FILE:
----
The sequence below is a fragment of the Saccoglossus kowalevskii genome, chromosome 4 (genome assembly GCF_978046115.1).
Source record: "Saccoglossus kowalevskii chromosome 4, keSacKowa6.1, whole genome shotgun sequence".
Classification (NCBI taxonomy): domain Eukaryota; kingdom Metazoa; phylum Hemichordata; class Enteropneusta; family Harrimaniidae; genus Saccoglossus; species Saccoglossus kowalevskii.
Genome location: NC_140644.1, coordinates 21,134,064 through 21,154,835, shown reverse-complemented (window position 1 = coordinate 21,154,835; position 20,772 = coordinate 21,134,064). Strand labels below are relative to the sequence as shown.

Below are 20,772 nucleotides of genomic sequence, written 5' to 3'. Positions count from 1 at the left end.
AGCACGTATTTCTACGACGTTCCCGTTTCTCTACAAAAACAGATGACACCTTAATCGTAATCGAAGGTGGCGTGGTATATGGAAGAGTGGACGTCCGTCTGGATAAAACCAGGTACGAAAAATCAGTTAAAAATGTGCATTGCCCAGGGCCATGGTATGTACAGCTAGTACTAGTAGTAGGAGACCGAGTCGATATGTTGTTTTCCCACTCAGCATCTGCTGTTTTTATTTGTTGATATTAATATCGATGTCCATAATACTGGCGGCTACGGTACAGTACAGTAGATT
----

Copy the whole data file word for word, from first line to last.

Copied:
The sequence below is a fragment of the Saccoglossus kowalevskii genome, chromosome 4 (genome assembly GCF_978046115.1).
Source record: "Saccoglossus kowalevskii chromosome 4, keSacKowa6.1, whole genome shotgun sequence".
Classification (NCBI taxonomy): domain Eukaryota; kingdom Metazoa; phylum Hemichordata; class Enteropneusta; family Harrimaniidae; genus Saccoglossus; species Saccoglossus kowalevskii.
Genome location: NC_140644.1, coordinates 21,134,064 through 21,154,835, shown reverse-complemented (window position 1 = coordinate 21,154,835; position 20,772 = coordinate 21,134,064). Strand labels below are relative to the sequence as shown.

Below are 20,772 nucleotides of genomic sequence, written 5' to 3'. Positions count from 1 at the left end.
AGCACGTATTTCTACGACGTTCCCGTTTCTCTACAAAAACAGATGACACCTTAATCGTAATCGAAGGTGGCGTGGTATATGGAAGAGTGGACGTCCGTCTGGATAAAACCAGGTACGAAAAATCAGTTAAAAATGTGCATTGCCCAGGGCCATGGTATGTACAGCTAGTACTAGTAGTAGGAGACCGAGTCGATATGTTGTTTTCCCACTCAGCATCTGCTGTTTTTATTTGTTGATATTAATATCGATGTCCATAATACTGGCGGCTACGGTACAGTACAGTAGATT